Alario Foundation: satellite applications at the service of archaeology and education
The Alario Foundation for Elea – Velia
The Alario Foundation promotes the natural, cultural and historical heritage of Cilento, a geographical area in the South of Campania, Italy. Declared a World Heritage Site, the area hosts the Cilento and Vallo di Diano National Park and important Greek and Roman sites, including the ruins of Paestum and of the city of Velia.
To increase the number of visitors during the winter months, the Foundation wished to offer a full immersion experience in the places and the habits of the ancient civilizations of the region. However, it faced the problem of how to revive buildings and lifestyles that have past. How to enable contemporaries to visit cities of which only ruins remain? These questions led the Foundation to turn to other Italian cultural and research centres.
The satellite solution
In 2008, the Foundation inaugurated the permanent exhibition “Visione del Tempo – Tempo di Visione”.
One of the four exhibition rooms hosts a 3D reconstruction of the Greek site of Locri on Google Earth images, developed by the University of Calabria. Through an avatar, visitors can explore a 3D virtual model of the site and admire the monuments as they appeared in the 4th Century BC. In addition, a smartphone application is available for visitors on the spot: using satnav to pinpoint one’s position, the user can visualise the ancient scenario around and access explanatory texts, videos and images.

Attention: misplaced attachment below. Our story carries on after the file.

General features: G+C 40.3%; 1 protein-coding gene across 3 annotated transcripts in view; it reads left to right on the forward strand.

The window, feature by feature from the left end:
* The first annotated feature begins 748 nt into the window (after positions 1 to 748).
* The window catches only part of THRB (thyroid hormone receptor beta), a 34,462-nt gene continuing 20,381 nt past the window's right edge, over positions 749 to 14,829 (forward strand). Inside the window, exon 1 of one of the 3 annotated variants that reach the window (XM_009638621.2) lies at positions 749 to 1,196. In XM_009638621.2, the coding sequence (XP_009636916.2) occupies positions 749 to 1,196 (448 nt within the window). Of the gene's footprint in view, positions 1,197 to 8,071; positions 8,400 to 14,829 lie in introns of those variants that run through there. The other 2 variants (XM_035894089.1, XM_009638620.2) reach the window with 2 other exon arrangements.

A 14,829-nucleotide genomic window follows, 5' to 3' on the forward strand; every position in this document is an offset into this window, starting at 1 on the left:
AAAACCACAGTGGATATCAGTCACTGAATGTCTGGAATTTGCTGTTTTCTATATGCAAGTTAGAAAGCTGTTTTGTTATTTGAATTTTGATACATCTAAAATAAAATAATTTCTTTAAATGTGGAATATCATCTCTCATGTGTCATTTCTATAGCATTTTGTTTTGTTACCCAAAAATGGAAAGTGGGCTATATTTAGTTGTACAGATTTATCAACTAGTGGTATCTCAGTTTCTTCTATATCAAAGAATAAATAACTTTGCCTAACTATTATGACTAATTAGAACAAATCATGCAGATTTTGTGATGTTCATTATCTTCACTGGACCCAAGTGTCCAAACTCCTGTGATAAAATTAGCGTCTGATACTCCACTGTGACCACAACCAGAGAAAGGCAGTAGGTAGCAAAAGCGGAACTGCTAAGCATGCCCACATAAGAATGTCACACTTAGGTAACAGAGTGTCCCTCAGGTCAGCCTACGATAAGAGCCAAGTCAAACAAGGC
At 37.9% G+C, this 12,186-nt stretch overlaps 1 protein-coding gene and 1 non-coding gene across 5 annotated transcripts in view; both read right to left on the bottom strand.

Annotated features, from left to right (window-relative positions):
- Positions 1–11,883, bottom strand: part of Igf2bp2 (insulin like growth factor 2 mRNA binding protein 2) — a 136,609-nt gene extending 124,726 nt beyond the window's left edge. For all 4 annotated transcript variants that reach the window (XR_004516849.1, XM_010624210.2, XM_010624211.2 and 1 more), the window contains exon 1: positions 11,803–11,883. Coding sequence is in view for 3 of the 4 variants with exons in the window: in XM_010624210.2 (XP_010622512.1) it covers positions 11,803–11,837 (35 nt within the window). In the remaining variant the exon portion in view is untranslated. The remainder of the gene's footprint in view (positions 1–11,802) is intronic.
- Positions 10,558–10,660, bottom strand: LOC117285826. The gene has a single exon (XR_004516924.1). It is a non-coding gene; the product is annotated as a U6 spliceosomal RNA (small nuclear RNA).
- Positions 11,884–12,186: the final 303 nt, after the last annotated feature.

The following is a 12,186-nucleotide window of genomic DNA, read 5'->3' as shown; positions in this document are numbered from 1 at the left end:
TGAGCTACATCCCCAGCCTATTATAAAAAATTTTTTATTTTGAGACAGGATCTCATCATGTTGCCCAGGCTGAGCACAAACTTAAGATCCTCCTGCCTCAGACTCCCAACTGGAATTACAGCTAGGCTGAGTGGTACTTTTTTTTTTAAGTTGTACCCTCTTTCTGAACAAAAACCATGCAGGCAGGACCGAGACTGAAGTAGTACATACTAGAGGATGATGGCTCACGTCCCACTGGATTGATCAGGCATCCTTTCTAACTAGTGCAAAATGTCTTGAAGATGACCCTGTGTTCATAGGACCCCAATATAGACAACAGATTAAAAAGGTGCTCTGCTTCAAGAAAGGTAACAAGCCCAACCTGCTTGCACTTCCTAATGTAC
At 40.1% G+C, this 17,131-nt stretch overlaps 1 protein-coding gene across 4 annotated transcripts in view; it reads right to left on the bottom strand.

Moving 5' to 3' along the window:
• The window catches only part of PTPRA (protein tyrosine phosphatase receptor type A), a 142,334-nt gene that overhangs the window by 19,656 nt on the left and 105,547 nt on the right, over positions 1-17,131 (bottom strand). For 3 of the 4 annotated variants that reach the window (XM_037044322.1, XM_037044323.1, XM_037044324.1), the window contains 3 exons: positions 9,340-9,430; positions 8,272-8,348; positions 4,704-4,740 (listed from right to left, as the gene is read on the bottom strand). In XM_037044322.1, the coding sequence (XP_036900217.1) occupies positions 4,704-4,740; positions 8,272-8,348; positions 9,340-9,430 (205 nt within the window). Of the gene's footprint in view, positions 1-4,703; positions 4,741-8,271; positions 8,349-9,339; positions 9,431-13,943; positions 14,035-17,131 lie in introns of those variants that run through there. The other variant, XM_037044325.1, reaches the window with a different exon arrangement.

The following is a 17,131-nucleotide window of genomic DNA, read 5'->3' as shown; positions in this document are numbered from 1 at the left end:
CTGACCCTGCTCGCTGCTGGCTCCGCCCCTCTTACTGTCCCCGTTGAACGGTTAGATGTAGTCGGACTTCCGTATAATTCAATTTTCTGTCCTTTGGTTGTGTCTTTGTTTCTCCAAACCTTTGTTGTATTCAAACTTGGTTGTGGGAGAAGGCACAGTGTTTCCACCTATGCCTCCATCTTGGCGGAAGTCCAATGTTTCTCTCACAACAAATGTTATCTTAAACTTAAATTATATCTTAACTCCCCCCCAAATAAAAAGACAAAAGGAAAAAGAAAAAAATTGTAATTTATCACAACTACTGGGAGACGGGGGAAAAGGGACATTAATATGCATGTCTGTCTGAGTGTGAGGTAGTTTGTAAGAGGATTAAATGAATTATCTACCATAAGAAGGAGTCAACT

Another room hosts a 3D reconstruction of the ancient Roman road Via Flaminia and the Domus of Livia. The sites have been re-constructed by the Institute for Technologies Applied to Cultural Heritage (CNR-ITABC) through an Open Source 3D webGIS application, using satellite and aerial images to map the buildings and the landscape and satnav to calculate the distance between the elements of the landscape and the buildings. Visitors can move their chosen avatar between contemporary images and 3D reconstructions of the site in the 1st Century BC, and can also interact with objects and with the ancient inhabitants of the area.
The exhibition, unique in the Italian context, attracts approximately 2,000 visitors per year. The use of avatars, augmented reality and mobile devices makes the contents appealing even for the youngest. The project on Ancient Rome has received the Italian e-Content Award 2008 for e-Learning and Culture.
The virtual museum shows what is possible when applying modern technologies to education and archaeology. Not only does it allow visitors to experience an authentic immersion into the past, but it also helps preserve archaeological evidence that would otherwise disappear for future generations.
“Innovative technologies applied to the study of the past are an extraordinary trigger to stimulate curiosity towards history and local traditions,” Giuliana Raimondo, Fondazione Alario per Elea – Velia ONLUS